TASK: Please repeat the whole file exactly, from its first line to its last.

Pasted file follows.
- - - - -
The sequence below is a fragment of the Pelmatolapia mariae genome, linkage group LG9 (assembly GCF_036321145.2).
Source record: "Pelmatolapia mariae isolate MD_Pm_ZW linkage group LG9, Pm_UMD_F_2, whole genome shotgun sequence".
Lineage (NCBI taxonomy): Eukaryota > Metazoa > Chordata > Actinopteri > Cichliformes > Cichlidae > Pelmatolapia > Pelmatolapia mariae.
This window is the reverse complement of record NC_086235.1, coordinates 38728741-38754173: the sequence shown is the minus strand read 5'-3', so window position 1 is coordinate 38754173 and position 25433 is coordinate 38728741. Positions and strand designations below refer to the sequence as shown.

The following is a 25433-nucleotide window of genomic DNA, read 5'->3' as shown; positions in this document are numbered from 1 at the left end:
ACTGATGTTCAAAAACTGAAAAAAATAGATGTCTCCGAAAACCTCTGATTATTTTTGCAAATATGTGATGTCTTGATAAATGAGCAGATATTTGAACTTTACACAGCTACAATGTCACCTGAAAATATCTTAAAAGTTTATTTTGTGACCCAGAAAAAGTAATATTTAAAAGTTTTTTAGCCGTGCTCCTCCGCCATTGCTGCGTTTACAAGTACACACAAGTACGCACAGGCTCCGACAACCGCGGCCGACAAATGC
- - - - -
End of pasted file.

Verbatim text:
The sequence below is a fragment of the Pelmatolapia mariae genome, linkage group LG9 (assembly GCF_036321145.2).
Source record: "Pelmatolapia mariae isolate MD_Pm_ZW linkage group LG9, Pm_UMD_F_2, whole genome shotgun sequence".
Lineage (NCBI taxonomy): Eukaryota > Metazoa > Chordata > Actinopteri > Cichliformes > Cichlidae > Pelmatolapia > Pelmatolapia mariae.
This window is the reverse complement of record NC_086235.1, coordinates 38728741-38754173: the sequence shown is the minus strand read 5'-3', so window position 1 is coordinate 38754173 and position 25433 is coordinate 38728741. Positions and strand designations below refer to the sequence as shown.

The following is a 25433-nucleotide window of genomic DNA, read 5'->3' as shown; positions in this document are numbered from 1 at the left end:
ACTGATGTTCAAAAACTGAAAAAAATAGATGTCTCCGAAAACCTCTGATTATTTTTGCAAATATGTGATGTCTTGATAAATGAGCAGATATTTGAACTTTACACAGCTACAATGTCACCTGAAAATATCTTAAAAGTTTATTTTGTGACCCAGAAAAAGTAATATTTAAAAGTTTTTTAGCCGTGCTCCTCCGCCATTGCTGCGTTTACAAGTACACACAAGTACGCACAGGCTCCGACAACCGCGGCCGACAAATGC